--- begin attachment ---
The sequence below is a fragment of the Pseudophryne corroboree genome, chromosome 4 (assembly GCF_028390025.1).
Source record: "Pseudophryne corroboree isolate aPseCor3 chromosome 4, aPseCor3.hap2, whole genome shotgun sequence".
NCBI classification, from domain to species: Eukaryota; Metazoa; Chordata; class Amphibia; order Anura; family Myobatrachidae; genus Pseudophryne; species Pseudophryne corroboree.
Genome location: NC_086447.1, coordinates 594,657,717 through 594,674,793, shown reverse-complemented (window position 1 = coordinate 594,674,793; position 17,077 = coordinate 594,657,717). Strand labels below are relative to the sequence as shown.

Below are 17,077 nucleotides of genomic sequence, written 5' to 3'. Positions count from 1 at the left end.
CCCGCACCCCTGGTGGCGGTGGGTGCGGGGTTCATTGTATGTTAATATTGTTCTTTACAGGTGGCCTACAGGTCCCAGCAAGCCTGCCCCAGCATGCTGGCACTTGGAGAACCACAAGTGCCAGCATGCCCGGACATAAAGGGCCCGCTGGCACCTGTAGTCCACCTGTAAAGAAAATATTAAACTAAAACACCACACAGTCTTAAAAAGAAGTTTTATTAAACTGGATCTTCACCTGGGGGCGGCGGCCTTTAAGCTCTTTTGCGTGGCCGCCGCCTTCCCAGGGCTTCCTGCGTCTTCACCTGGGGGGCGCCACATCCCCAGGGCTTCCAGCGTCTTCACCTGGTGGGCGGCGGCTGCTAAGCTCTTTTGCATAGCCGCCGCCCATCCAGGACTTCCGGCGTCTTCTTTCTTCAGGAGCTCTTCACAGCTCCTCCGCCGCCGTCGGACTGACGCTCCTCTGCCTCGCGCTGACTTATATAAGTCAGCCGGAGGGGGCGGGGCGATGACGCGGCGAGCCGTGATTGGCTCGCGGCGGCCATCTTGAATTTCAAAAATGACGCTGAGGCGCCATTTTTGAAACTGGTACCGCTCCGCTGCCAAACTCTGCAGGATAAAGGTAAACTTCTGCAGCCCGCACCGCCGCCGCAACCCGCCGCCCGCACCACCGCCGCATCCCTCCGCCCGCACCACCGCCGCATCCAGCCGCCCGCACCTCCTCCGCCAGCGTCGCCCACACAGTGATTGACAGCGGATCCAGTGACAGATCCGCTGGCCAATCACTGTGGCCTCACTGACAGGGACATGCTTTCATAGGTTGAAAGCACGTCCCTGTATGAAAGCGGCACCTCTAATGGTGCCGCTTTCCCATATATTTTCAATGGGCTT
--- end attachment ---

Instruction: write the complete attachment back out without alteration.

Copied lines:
The sequence below is a fragment of the Pseudophryne corroboree genome, chromosome 4 (assembly GCF_028390025.1).
Source record: "Pseudophryne corroboree isolate aPseCor3 chromosome 4, aPseCor3.hap2, whole genome shotgun sequence".
NCBI classification, from domain to species: Eukaryota; Metazoa; Chordata; class Amphibia; order Anura; family Myobatrachidae; genus Pseudophryne; species Pseudophryne corroboree.
Genome location: NC_086447.1, coordinates 594,657,717 through 594,674,793, shown reverse-complemented (window position 1 = coordinate 594,674,793; position 17,077 = coordinate 594,657,717). Strand labels below are relative to the sequence as shown.

Below are 17,077 nucleotides of genomic sequence, written 5' to 3'. Positions count from 1 at the left end.
CCCGCACCCCTGGTGGCGGTGGGTGCGGGGTTCATTGTATGTTAATATTGTTCTTTACAGGTGGCCTACAGGTCCCAGCAAGCCTGCCCCAGCATGCTGGCACTTGGAGAACCACAAGTGCCAGCATGCCCGGACATAAAGGGCCCGCTGGCACCTGTAGTCCACCTGTAAAGAAAATATTAAACTAAAACACCACACAGTCTTAAAAAGAAGTTTTATTAAACTGGATCTTCACCTGGGGGCGGCGGCCTTTAAGCTCTTTTGCGTGGCCGCCGCCTTCCCAGGGCTTCCTGCGTCTTCACCTGGGGGGCGCCACATCCCCAGGGCTTCCAGCGTCTTCACCTGGTGGGCGGCGGCTGCTAAGCTCTTTTGCATAGCCGCCGCCCATCCAGGACTTCCGGCGTCTTCTTTCTTCAGGAGCTCTTCACAGCTCCTCCGCCGCCGTCGGACTGACGCTCCTCTGCCTCGCGCTGACTTATATAAGTCAGCCGGAGGGGGCGGGGCGATGACGCGGCGAGCCGTGATTGGCTCGCGGCGGCCATCTTGAATTTCAAAAATGACGCTGAGGCGCCATTTTTGAAACTGGTACCGCTCCGCTGCCAAACTCTGCAGGATAAAGGTAAACTTCTGCAGCCCGCACCGCCGCCGCAACCCGCCGCCCGCACCACCGCCGCATCCCTCCGCCCGCACCACCGCCGCATCCAGCCGCCCGCACCTCCTCCGCCAGCGTCGCCCACACAGTGATTGACAGCGGATCCAGTGACAGATCCGCTGGCCAATCACTGTGGCCTCACTGACAGGGACATGCTTTCATAGGTTGAAAGCACGTCCCTGTATGAAAGCGGCACCTCTAATGGTGCCGCTTTCCCATATATTTTCAATGGGCTT